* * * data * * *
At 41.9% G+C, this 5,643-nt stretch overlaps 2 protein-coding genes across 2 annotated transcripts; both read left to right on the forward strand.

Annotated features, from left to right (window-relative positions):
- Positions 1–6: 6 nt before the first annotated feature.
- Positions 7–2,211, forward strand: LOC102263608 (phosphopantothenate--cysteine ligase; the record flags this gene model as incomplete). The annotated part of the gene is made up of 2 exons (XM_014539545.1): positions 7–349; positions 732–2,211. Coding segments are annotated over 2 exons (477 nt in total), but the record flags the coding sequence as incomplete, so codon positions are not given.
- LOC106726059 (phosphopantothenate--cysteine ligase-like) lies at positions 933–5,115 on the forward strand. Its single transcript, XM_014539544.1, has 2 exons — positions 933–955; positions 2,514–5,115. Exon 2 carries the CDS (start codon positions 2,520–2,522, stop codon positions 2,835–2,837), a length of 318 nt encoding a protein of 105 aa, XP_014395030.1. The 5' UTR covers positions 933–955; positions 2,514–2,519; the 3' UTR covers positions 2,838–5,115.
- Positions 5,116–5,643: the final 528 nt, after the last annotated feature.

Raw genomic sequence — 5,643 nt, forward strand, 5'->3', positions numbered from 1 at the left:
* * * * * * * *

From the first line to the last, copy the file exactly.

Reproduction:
At 41.9% G+C, this 5,643-nt stretch overlaps 2 protein-coding genes across 2 annotated transcripts; both read left to right on the forward strand.

Annotated features, from left to right (window-relative positions):
- Positions 1–6: 6 nt before the first annotated feature.
- Positions 7–2,211, forward strand: LOC102263608 (phosphopantothenate--cysteine ligase; the record flags this gene model as incomplete). The annotated part of the gene is made up of 2 exons (XM_014539545.1): positions 7–349; positions 732–2,211. Coding segments are annotated over 2 exons (477 nt in total), but the record flags the coding sequence as incomplete, so codon positions are not given.
- LOC106726059 (phosphopantothenate--cysteine ligase-like) lies at positions 933–5,115 on the forward strand. Its single transcript, XM_014539544.1, has 2 exons — positions 933–955; positions 2,514–5,115. Exon 2 carries the CDS (start codon positions 2,520–2,522, stop codon positions 2,835–2,837), a length of 318 nt encoding a protein of 105 aa, XP_014395030.1. The 5' UTR covers positions 933–955; positions 2,514–2,519; the 3' UTR covers positions 2,838–5,115.
- Positions 5,116–5,643: the final 528 nt, after the last annotated feature.

Raw genomic sequence — 5,643 nt, forward strand, 5'->3', positions numbered from 1 at the left: